The narrow strip of utter chaos known as the line of scrimmage is familiar territory for Edinburgh Community High School senior Dakota Sneed.
Not just one side, but both.
Like so many Lancers football players past and present, the 6-foot-3, 270-pound center/defensive end has made a career of helping move an offense downfield one minute and then attempting to stop one the next.
“I like playing both sides. I’ve been doing it since my sophomore year, and it’s really not as tough as people think,” said Sneed, who carved out varsity minutes as a freshman as Edinburgh’s left tackle in 2010. “But I still think I need to get better in my explosiveness.”
Sneed at this time is drawing interest from no less than eight college programs (Ball State, Illinois State, Harvard, Bucknell, Indianapolis, Rose-Hulman, Hanover and Manchester). The fact he is No. 1 in his class academically with a 4.39 grade-point average only makes him that much more of a desirable prospect.
It’s here Gary and Danielle Sneed’s only child sings the praises of his mother.
“My mom has been a big influence on me,” Sneed said. “She’s always pushed me to be the best and made me do my homework right after getting home from school. Now it’s all second nature to me.”
Danielle traveled with Dakota last month as he participated in football camps hosted by Bowling Green, Ball State, Indianapolis, Notre Dame and Michigan State. He’s made it a point to frequent the camp circuit since the summer bridging his freshman and sophomore school years.
“I’ve learned that just because I’m not as big as the average Division I athlete, I can still compete with a lot of them,” said Sneed, who bench-presses as much as 275 pounds and squats 525. “When I first started going to camps there was a little bit of intimidation, but not now.”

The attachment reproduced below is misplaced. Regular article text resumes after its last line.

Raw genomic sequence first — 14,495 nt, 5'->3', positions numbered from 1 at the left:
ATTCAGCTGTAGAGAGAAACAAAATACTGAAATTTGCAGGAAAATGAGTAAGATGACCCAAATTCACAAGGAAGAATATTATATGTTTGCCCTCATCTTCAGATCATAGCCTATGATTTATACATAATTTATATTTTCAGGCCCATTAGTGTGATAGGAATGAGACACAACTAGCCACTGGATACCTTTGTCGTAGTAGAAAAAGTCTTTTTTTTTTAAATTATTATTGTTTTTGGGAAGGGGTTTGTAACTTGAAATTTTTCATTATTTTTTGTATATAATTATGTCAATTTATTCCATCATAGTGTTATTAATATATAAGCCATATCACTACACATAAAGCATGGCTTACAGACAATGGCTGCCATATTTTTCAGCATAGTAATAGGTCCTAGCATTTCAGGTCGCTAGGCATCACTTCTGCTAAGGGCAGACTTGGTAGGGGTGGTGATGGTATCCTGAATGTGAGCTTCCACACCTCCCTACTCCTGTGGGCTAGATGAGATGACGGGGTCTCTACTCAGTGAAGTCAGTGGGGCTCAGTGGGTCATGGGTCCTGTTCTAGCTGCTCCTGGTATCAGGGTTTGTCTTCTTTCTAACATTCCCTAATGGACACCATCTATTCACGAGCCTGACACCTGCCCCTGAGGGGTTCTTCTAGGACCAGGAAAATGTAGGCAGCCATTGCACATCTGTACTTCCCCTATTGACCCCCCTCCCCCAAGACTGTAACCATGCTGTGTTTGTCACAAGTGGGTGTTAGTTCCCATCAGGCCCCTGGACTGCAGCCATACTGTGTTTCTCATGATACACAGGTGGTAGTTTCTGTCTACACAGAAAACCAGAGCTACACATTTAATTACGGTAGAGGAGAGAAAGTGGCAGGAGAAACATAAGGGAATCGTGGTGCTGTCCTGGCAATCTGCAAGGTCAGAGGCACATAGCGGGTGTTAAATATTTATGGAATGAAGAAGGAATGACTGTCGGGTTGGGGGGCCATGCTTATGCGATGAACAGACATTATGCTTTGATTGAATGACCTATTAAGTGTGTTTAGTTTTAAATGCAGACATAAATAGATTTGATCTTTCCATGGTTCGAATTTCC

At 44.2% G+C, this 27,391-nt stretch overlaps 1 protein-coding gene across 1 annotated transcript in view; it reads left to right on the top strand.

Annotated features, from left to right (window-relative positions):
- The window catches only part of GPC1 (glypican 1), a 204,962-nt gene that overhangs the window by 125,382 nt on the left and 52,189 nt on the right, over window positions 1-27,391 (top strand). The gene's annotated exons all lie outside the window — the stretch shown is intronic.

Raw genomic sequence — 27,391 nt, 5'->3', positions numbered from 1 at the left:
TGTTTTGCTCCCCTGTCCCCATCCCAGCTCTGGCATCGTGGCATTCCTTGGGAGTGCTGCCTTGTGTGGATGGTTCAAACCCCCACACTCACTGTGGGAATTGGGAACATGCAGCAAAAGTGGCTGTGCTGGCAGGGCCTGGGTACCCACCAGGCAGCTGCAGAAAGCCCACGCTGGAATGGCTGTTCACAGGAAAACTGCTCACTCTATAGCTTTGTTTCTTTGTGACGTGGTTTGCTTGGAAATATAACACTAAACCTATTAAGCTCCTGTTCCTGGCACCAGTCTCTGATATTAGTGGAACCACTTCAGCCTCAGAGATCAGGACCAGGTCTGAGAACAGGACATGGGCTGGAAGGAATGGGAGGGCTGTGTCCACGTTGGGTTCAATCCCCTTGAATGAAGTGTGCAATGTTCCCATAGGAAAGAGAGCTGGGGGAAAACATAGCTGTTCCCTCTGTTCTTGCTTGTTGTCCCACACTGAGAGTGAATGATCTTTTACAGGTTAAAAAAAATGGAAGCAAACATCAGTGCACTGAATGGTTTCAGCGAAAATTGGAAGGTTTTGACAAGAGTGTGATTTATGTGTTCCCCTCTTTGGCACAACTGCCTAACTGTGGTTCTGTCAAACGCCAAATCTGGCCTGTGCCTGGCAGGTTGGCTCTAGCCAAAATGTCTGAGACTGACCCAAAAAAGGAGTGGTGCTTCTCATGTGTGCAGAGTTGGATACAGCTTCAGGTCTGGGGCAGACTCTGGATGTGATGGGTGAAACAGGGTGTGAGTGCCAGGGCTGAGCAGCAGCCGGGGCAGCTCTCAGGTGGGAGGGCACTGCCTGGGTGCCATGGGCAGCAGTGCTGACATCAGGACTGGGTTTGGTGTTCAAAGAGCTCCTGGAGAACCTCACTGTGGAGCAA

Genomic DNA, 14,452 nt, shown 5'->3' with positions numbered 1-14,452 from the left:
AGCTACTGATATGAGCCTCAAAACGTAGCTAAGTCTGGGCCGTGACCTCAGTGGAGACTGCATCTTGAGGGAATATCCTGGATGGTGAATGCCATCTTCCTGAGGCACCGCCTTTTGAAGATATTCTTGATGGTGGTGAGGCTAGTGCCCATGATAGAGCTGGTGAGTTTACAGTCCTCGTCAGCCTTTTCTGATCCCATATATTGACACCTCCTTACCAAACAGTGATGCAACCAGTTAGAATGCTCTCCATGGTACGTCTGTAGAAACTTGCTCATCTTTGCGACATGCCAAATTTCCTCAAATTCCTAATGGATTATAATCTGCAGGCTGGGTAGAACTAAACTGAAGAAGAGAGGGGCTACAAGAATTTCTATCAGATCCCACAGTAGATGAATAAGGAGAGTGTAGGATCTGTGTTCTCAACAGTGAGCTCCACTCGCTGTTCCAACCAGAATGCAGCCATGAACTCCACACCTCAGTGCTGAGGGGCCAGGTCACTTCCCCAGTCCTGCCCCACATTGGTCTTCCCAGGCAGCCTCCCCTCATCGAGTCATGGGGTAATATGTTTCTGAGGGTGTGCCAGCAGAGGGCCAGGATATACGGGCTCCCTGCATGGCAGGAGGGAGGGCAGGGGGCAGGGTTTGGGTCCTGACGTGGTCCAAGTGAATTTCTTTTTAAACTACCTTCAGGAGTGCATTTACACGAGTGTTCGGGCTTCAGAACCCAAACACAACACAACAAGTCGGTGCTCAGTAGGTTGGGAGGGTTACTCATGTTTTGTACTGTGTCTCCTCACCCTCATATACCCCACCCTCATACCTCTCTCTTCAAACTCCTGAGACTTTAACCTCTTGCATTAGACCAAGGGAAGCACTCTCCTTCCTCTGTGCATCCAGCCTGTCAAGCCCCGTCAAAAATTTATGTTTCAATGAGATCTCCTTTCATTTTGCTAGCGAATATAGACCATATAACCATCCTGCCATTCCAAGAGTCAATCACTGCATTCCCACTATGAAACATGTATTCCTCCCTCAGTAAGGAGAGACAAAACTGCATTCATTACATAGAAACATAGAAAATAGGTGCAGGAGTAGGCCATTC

The Lancers open their upcoming season Aug. 23 at Manual before hosting North Decatur and Trinity Lutheran. Edinburgh’s four victories a year ago matched the 1995 squad’s total as the most in the past 20 years for a program responsible for a 3-76 record between 2002-09.
Enter coach Bill Unsworth, whose first three seasons leading the Lancers represent gradual progress for the program: One win in 2010, three the following season and four a year ago. Getting to five will be a challenge given the number of key players who graduated from the 2012 Lancers, though Sneed thinks a successful season is still a distinct possibility.
“We have a lot of big shoes to fill, but I feel confident in the people we have,” he said.
Himself, for example. Sneed is an offensive player who out of need moonlights as a defensive end. Most importantly, he thoroughly enjoys the unique set of challenges brought forth by starting at both positions.
“Dakota is very athletic for a big guy. He can pull well, has good body control and is incredibly smart. He’s the only guy on offense guaranteed to touch the football on every play. He picks up assignments and makes adjustments very well,” Unsworth said.
“And the thing about Dakota is he’s the nicest kid in the world, but you get him on a football field and he has a mean streak. He goes out looking for contact.”
For someone playing both ways, there will be no shortage of worthy targets.